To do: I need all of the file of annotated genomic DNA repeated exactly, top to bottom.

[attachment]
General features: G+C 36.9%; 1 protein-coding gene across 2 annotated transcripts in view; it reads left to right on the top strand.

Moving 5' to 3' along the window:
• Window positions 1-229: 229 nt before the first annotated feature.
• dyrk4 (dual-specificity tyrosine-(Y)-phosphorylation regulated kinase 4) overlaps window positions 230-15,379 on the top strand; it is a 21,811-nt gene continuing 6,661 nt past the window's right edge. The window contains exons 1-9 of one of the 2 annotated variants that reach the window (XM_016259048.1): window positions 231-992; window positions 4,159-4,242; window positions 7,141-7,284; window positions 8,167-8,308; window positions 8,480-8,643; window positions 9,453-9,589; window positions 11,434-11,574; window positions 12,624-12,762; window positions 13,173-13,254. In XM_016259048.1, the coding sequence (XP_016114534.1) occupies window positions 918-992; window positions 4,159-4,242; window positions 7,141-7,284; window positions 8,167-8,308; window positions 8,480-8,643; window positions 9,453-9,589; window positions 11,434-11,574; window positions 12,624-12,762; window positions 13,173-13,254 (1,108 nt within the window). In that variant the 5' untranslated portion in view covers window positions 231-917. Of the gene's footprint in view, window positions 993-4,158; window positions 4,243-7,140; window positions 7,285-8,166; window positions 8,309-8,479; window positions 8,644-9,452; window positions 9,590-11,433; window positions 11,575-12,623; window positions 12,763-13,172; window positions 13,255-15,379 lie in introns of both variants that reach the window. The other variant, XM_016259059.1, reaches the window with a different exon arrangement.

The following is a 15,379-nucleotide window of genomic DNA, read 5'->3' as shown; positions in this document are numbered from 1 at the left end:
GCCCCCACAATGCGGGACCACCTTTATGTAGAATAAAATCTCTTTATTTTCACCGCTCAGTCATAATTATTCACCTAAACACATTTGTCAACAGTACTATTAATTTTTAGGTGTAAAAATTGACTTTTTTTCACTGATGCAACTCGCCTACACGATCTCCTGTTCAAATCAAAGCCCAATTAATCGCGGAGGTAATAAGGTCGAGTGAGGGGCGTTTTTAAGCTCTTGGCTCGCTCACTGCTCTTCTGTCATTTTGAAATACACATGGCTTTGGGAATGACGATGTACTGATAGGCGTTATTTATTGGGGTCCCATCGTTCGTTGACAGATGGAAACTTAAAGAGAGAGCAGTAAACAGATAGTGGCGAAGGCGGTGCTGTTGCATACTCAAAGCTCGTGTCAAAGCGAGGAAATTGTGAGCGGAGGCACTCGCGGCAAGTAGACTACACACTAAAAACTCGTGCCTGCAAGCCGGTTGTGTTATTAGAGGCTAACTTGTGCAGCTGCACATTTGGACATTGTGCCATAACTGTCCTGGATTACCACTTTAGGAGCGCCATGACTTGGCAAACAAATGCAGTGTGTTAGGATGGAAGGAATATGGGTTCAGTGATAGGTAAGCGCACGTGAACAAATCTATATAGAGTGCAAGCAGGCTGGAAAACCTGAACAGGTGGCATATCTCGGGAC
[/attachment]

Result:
General features: G+C 36.9%; 1 protein-coding gene across 2 annotated transcripts in view; it reads left to right on the top strand.

Moving 5' to 3' along the window:
• Window positions 1-229: 229 nt before the first annotated feature.
• dyrk4 (dual-specificity tyrosine-(Y)-phosphorylation regulated kinase 4) overlaps window positions 230-15,379 on the top strand; it is a 21,811-nt gene continuing 6,661 nt past the window's right edge. The window contains exons 1-9 of one of the 2 annotated variants that reach the window (XM_016259048.1): window positions 231-992; window positions 4,159-4,242; window positions 7,141-7,284; window positions 8,167-8,308; window positions 8,480-8,643; window positions 9,453-9,589; window positions 11,434-11,574; window positions 12,624-12,762; window positions 13,173-13,254. In XM_016259048.1, the coding sequence (XP_016114534.1) occupies window positions 918-992; window positions 4,159-4,242; window positions 7,141-7,284; window positions 8,167-8,308; window positions 8,480-8,643; window positions 9,453-9,589; window positions 11,434-11,574; window positions 12,624-12,762; window positions 13,173-13,254 (1,108 nt within the window). In that variant the 5' untranslated portion in view covers window positions 231-917. Of the gene's footprint in view, window positions 993-4,158; window positions 4,243-7,140; window positions 7,285-8,166; window positions 8,309-8,479; window positions 8,644-9,452; window positions 9,590-11,433; window positions 11,575-12,623; window positions 12,763-13,172; window positions 13,255-15,379 lie in introns of both variants that reach the window. The other variant, XM_016259059.1, reaches the window with a different exon arrangement.

The following is a 15,379-nucleotide window of genomic DNA, read 5'->3' as shown; positions in this document are numbered from 1 at the left end:
GCCCCCACAATGCGGGACCACCTTTATGTAGAATAAAATCTCTTTATTTTCACCGCTCAGTCATAATTATTCACCTAAACACATTTGTCAACAGTACTATTAATTTTTAGGTGTAAAAATTGACTTTTTTTCACTGATGCAACTCGCCTACACGATCTCCTGTTCAAATCAAAGCCCAATTAATCGCGGAGGTAATAAGGTCGAGTGAGGGGCGTTTTTAAGCTCTTGGCTCGCTCACTGCTCTTCTGTCATTTTGAAATACACATGGCTTTGGGAATGACGATGTACTGATAGGCGTTATTTATTGGGGTCCCATCGTTCGTTGACAGATGGAAACTTAAAGAGAGAGCAGTAAACAGATAGTGGCGAAGGCGGTGCTGTTGCATACTCAAAGCTCGTGTCAAAGCGAGGAAATTGTGAGCGGAGGCACTCGCGGCAAGTAGACTACACACTAAAAACTCGTGCCTGCAAGCCGGTTGTGTTATTAGAGGCTAACTTGTGCAGCTGCACATTTGGACATTGTGCCATAACTGTCCTGGATTACCACTTTAGGAGCGCCATGACTTGGCAAACAAATGCAGTGTGTTAGGATGGAAGGAATATGGGTTCAGTGATAGGTAAGCGCACGTGAACAAATCTATATAGAGTGCAAGCAGGCTGGAAAACCTGAACAGGTGGCATATCTCGGGAC